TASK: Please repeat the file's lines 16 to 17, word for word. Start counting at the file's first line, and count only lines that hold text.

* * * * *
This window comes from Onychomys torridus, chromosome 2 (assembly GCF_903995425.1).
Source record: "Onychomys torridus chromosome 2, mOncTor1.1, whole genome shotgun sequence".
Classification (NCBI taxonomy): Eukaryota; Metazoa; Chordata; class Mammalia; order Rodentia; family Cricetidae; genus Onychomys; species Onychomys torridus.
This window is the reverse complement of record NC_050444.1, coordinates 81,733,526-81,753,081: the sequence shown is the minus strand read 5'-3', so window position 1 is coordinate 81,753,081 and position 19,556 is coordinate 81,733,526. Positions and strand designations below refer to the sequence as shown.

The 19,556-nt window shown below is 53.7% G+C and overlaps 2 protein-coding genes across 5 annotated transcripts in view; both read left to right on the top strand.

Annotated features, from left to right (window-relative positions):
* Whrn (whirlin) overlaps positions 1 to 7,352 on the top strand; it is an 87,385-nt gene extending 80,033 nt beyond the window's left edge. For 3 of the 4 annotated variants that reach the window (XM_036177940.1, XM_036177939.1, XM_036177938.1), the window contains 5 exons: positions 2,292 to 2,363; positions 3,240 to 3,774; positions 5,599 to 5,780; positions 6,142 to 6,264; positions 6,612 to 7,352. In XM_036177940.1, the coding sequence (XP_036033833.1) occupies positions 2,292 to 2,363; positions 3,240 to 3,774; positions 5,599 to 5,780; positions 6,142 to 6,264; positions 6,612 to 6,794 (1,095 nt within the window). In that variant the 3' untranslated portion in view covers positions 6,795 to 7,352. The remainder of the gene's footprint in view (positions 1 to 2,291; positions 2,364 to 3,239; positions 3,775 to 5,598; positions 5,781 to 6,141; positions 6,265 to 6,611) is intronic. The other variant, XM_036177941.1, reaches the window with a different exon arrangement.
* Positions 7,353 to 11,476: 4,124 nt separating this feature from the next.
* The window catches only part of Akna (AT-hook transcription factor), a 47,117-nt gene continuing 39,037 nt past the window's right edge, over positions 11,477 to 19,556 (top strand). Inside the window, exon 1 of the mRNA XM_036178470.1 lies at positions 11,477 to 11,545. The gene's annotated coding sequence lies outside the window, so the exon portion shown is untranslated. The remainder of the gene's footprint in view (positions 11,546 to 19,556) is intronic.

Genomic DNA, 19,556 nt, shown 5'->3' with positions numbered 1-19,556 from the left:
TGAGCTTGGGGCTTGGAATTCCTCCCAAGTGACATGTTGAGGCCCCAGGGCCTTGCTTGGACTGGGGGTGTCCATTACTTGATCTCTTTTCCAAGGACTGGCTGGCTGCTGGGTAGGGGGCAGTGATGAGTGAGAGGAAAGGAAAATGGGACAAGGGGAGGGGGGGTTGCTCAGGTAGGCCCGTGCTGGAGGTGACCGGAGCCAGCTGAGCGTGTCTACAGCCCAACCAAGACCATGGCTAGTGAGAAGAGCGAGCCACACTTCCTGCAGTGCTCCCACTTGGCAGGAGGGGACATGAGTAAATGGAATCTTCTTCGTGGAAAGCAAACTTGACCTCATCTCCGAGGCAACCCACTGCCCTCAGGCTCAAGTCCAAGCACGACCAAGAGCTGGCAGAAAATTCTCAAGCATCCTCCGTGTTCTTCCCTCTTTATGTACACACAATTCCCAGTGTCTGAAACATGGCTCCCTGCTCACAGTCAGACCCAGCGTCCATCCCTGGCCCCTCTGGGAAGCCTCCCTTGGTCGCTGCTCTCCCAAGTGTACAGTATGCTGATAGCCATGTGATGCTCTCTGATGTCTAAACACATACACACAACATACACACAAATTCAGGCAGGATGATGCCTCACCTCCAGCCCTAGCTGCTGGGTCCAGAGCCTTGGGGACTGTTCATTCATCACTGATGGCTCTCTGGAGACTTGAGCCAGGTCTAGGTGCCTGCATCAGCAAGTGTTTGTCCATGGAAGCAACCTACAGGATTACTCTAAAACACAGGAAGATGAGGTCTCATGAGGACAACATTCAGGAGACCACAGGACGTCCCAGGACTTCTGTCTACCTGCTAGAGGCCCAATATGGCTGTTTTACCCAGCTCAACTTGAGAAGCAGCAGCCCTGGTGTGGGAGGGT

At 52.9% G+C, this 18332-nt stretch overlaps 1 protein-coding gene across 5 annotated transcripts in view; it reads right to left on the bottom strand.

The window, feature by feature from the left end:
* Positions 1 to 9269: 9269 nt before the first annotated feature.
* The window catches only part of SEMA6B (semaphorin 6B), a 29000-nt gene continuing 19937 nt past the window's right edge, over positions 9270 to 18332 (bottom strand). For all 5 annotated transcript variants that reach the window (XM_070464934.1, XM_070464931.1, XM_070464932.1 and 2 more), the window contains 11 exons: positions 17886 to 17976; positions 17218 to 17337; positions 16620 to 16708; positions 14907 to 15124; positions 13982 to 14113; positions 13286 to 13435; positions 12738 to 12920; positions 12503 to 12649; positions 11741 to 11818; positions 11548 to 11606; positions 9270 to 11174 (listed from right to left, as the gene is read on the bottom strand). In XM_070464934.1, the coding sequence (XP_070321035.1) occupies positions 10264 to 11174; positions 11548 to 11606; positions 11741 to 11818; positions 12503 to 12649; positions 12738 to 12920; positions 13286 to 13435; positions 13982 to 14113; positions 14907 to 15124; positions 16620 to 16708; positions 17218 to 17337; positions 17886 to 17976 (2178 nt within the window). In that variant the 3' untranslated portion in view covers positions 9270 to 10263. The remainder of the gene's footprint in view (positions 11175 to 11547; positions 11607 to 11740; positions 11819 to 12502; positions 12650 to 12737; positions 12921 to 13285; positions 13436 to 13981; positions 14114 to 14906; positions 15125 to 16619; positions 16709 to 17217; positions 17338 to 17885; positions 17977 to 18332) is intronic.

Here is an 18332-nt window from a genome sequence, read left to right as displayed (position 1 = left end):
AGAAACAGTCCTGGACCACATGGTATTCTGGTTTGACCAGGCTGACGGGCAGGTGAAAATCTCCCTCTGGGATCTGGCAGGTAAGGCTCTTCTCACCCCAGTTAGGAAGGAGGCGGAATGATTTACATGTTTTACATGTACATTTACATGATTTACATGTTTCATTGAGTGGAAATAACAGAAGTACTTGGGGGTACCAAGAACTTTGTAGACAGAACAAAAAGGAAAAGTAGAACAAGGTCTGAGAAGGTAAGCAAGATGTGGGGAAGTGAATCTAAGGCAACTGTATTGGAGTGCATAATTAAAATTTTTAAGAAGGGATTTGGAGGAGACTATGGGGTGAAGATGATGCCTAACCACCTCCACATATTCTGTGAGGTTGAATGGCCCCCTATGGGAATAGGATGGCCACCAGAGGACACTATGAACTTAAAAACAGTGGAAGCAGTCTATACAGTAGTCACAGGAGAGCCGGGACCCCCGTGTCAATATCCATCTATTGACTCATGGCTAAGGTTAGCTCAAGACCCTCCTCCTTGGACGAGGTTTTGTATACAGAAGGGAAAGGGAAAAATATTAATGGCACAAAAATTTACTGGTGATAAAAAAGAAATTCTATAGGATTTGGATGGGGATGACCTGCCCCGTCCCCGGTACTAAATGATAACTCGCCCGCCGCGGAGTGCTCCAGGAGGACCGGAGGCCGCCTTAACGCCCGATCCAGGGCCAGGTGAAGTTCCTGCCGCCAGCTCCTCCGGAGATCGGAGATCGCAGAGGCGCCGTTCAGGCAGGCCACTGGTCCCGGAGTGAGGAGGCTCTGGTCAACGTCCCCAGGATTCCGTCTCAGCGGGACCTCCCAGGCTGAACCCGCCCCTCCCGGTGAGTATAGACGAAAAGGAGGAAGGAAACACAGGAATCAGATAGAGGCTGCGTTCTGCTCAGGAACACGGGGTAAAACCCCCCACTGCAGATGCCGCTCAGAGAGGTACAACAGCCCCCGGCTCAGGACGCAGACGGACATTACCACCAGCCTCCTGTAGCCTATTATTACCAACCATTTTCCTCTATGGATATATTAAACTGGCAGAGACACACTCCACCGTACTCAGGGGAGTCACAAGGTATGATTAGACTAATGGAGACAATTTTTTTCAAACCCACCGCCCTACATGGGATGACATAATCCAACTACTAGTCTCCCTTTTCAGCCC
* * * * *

Here is an 18332-nt window from a genome sequence, read left to right as displayed (position 1 = left end):
AGAAACAGTCCTGGACCACATGGTATTCTGGTTTGACCAGGCTGACGGGCAGGTGAAAATCTCCCTCTGGGATCTGGCAGGTAAGGCTCTTCTCACCCCAGTTAGGAAGGAGGCGGAATGATTTACATGTTTTACATGTACATTTACATGATTTACATGTTTCATTGAGTGGAAATAACAGAAGTACTTGGGGGTACCAAGAACTTTGTAGACAGAACAAAAAGGAAAAGTAGAACAAGGTCTGAGAAGGTAAGCAAGATGTGGGGAAGTGAATCTAAGGCAACTGTATTGGAGTGCATAATTAAAATTTTTAAGAAGGGATTTGGAGGAGACTATGGGGTGAAGATGATGCCTAACCACCTCCACATATTCTGTGAGGTTGAATGGCCCCCTATGGGAATAGGATGGCCACCAGAGGACACTATGAACTTAAAAACAGTGGAAGCAGTCTATACAGTAGTCACAGGAGAGCCGGGACCCCCGTGTCAATATCCATCTATTGACTCATGGCTAAGGTTAGCTCAAGACCCTCCTCCTTGGACGAGGTTTTGTATACAGAAGGGAAAGGGAAAAATATTAATGGCACAAAAATTTACTGGTGATAAAAAAGAAATTCTATAGGATTTGGATGGGGATGACCTGCCCCGTCCCCGGTACTAAATGATAACTCGCCCGCCGCGGAGTGCTCCAGGAGGACCGGAGGCCGCCTTAACGCCCGATCCAGGGCCAGGTGAAGTTCCTGCCGCCAGCTCCTCCGGAGATCGGAGATCGCAGAGGCGCCGTTCAGGCAGGCCACTGGTCCCGGAGTGAGGAGGCTCTGGTCAACGTCCCCAGGATTCCGTCTCAGCGGGACCTCCCAGGCTGAACCCGCCCCTCCCGGTGAGTATAGACGAAAAGGAGGAAGGAAACACAGGAATCAGATAGAGGCTGCGTTCTGCTCAGGAACACGGGGTAAAACCCCCCACTGCAGATGCCGCTCAGAGAGGTACAACAGCCCCCGGCTCAGGACGCAGACGGACATTACCACCAGCCTCCTGTAGCCTATTATTACCAACCATTTTCCTCTATGGATATATTAAACTGGCAGAGACACACTCCACCGTACTCAGGGGAGTCACAAGGTATGATTAGACTAATGGAGACAATTTTTTTCAAACCCACCGCCCTACATGGGATGACATAATCCAACTACTAGTCTCCCTTTTCAGCCC